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Ti-yong idea tends to separate the Chinese and the Western culture in terms of spiritual and practical culture. Could we demonstrate the Chinese spirits not within its corresponding practical culture, such as the institutional form of monarch or oligarchy? Confucianism, as the major believe of Chinese and as seen as the essence of Chinese tradition, had the ultimate goal of An . Personally it satisfied with ones present situation at ease with no worries. Nationally it established peaceful and rule in the state. The way of achieve the goal is through Ren . What we can see is that Chinese culture based on humanism. It is not to oppose religious believe and the belief in logic, which is the tool of working (practical). Humanism is not trying to reject other beliefs but respect and engage - The way of Master consists in doing ones best and in using oneself as a measure to gauge the likes and dislikes of others.2 At the same time modern Western idea represent humanism in human rights, and most, maybe not all, modern Western practices are based on the idea of universal, equal, and inalienable. While some may say Chinese works for others and while Western works for self-improvement, as proposed by Maslow's hierarchy of needs, the Master Confucius once said Men of antiquity studies to improve themselves; men today study to impress others 3 Both Chinese and Western believes practical yong is to have self-realization. Most importantly, flexibility has been put forth in Confucianism. It is to exercising discretion and the doctrines are not that rigid. It could be changed or even vilated when necessary. Tzu-hsia said, If one does not overstep the bounds in major matters, it is of no consequence if one is not meticulous in minor matters. 4 We could interpret that the major matters is the Chinese fundamental believe of Ren and An, minor matters as the way of carrying out and hence conclude that it is feasible in theory to have Chinese culture as the essence while carrying out modern Western practices. However, we should look into the overall environment as to understand the feasibility of TI-yong in different ages. In the 19th century Ti-yong idea was raised in 19th century when the Chinese had the first real contact with Western civilization. Chinese had a well-established existing practical culture as in institution, hierarchy in technology and doctrines, and the importance of agriculture over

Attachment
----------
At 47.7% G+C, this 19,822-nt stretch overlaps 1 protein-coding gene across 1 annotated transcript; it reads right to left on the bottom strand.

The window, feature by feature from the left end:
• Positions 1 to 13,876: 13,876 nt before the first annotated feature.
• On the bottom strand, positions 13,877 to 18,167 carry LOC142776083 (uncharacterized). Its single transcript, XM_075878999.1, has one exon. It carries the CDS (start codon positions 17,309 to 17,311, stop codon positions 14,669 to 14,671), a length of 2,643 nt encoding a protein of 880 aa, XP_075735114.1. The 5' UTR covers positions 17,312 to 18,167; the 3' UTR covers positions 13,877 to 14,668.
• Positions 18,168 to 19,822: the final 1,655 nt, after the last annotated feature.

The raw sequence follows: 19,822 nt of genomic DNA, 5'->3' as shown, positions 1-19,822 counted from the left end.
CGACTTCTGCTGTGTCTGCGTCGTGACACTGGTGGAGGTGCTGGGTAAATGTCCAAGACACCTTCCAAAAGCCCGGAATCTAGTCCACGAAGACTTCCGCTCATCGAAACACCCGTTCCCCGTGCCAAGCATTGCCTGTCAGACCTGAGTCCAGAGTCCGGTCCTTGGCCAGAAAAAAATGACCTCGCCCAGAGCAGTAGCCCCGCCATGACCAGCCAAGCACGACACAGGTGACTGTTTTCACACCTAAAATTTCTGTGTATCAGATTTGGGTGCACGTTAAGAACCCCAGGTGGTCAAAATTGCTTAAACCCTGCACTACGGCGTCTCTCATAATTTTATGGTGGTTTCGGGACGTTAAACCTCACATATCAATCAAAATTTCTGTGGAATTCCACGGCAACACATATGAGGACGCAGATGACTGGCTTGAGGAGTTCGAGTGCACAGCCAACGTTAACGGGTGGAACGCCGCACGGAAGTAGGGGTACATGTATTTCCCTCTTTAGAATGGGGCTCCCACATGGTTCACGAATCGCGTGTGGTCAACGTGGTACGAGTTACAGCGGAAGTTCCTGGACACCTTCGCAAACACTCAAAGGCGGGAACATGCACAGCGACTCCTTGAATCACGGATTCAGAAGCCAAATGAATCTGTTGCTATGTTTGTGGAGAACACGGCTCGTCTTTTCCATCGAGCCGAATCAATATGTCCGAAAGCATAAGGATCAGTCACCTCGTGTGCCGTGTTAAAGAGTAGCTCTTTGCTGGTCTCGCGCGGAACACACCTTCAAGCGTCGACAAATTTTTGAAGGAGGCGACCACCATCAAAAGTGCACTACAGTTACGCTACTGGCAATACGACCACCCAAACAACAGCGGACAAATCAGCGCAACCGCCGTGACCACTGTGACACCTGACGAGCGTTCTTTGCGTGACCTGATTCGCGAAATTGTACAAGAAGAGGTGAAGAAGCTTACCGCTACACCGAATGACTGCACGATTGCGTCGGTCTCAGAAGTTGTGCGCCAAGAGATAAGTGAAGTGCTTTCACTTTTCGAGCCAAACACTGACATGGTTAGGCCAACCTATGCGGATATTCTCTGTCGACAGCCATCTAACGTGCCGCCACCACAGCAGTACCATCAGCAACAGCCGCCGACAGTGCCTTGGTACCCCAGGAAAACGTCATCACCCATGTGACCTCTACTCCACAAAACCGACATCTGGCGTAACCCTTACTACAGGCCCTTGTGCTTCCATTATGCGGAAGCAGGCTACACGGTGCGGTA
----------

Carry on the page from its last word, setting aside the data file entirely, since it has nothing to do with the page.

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D.C. Lau, The Analects (Hong Kong: The Chinese University Press, 1992). 4:15 D.C. Lau, The Analects (Hong Kong: The Chinese University Press, 1992). 14:24 D.C. Lau, The Analects (Hong Kong: The Chinese University Press, 1992). 19:11 p.2